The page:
NASHVILLE, Tenn. (WKRN)– The three Tennessee Democrats facing an expulsion vote are criticizing the Republicans’ move to try to kick them out of office as evidence of a double standard.
“We have had admitted child molesters on the floor, we have had members that have peed in each other’s office chairs, we have someone who has illegally prescribed drugs to their cousin mistress and nothing ever happened to those folks,” said Rep. Gloria Johnson (D—Knox County).
Resolutions to expel Johnson, as well as Reps. Justin Jones (D—Nashville) and Justin Pearson (D—Memphis), came after they protested for gun reform on the House floor with a bullhorn while people were doing the same outside the chamber.
House Speaker Cameron Sexton (R-Crossville) equated their actions to Jan. 6 despite there being no arrests or injuries at the Tennessee Statehouse during last week’s protests.
“If this is not what rises to the level of expulsion then tell me what does,” Sexton said.
But despite saying she knew she was breaking House rules by speaking out of turn, Johnson said she didn’t expect a vote to kick her and two of her colleagues out of office.
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“It was really just about 20 seconds of us talking at the mic before it was cut and before recess was called,” Johnson said. “Never in a million years did we imagine that they would try to expel members in the body for speaking for their constituents when we had not been allowed to do that previously in the day.”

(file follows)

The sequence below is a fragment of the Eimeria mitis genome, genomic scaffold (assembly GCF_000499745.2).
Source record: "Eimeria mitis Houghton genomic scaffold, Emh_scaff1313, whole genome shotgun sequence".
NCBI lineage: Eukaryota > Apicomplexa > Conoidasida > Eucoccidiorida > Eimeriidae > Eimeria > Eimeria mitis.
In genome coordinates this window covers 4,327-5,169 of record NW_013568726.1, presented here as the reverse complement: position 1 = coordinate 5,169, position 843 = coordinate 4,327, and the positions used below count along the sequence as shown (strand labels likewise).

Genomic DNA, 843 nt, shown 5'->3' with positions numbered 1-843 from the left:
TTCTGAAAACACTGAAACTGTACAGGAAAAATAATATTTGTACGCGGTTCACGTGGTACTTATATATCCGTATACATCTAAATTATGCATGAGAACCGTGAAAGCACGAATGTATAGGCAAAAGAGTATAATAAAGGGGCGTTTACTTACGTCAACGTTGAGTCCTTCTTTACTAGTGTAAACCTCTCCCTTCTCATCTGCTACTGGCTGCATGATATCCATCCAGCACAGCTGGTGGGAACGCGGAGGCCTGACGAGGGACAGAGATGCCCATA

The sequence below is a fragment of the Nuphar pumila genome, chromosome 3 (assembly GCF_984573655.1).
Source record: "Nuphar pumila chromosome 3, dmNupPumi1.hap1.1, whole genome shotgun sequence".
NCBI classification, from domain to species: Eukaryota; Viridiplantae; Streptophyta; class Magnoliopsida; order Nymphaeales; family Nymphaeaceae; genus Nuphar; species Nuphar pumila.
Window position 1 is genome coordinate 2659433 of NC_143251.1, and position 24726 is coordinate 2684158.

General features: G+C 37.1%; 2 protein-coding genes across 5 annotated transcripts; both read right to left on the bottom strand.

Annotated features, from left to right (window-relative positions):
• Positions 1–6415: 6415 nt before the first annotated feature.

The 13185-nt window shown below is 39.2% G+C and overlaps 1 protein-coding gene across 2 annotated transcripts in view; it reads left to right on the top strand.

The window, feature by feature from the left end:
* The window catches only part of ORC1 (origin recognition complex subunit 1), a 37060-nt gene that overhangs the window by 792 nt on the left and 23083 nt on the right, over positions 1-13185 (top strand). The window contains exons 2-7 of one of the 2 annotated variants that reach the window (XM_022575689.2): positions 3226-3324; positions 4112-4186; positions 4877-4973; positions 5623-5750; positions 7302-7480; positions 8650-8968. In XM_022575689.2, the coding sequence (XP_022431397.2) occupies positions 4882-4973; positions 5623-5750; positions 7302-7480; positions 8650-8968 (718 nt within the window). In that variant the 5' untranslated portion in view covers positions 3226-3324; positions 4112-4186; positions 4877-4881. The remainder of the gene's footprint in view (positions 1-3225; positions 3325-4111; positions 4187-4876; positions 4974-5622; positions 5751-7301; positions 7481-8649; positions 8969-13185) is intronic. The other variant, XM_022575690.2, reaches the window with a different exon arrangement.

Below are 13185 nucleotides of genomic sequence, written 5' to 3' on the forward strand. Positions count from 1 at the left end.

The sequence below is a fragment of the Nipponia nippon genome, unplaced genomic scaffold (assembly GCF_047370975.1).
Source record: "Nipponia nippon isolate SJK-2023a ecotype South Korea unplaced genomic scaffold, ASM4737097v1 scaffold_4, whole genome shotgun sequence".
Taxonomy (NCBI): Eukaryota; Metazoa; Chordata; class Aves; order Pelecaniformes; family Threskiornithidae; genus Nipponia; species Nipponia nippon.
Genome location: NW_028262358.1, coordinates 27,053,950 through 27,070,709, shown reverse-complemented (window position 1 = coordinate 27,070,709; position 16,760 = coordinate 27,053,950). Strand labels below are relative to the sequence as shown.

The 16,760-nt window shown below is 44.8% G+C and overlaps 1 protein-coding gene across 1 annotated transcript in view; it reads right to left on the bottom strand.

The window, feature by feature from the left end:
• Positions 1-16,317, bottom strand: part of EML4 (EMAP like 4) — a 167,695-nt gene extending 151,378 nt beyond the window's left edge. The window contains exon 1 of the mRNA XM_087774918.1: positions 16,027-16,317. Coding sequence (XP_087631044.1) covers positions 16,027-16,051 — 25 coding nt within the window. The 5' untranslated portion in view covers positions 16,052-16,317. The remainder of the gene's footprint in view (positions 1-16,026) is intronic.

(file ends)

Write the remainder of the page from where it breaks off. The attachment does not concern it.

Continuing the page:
Johnson and her colleagues referenced the allegations against former Rep. David Byrd (R—Waynesboro) and Sen. Joey Hensley (R—Hohenwald).
Hensley faced civil charges for allegedly prescribing opioids to family members, and according to reports referenced by the AP, also prescribed opioids to his second cousin who was also his romantic partner and worked for him.
In 2019, Byrd faced accusations of sexual misconduct after multiple women claimed he assaulted them when he was their high school basketball coach. Democrats, including Johnson, wanted to take a vote to remove Byrd.
“These allegations are very serious. And to the victims who are here today and to any Tennessean who is here today, we believe in due process and we’ll get to the bottom of this in a full judiciary hearing,” said then-Rep. Michael Curcio (R-Dickson).
That hearing didn’t happen and Byrd won re-election again despite saying he would not run. He left office last November.
When asked about giving a more serious punishment to Johnson, Jones and Pearson than Byrd, Sexton echoed his colleague’s remarks from 2019.
“Until you have due process, our system says you are innocent until proven guilty,” Sexton said.
But while Democrats say Sexton’s comments are evidence of a double standard, the White House called it a distraction from the real issue Tennessee lawmakers should be discussing.
“By doing what they’re doing with these three, they’re shrugging in the face of another tragic school shooting while our kids continue to pay the price,” said White House Press Secretary Karine Jean Pierre.
However, Sexton has stayed clear on his stance that these Democrats will have a chance to make their case to their colleagues, but they should be fired.
“I can tell you what I saw happen. What I was having to do was remove people from the balcony because of disorderly conduct,” Sexton said. “So, I was focused, having to get the troopers because the troopers could not hear me ask them to clear the balcony for that disruption.”
It takes two-thirds of the House to expel a member. The 113th Tennessee General Assembly is comprised of 75 Republicans and 23 Democrats with one vacancy.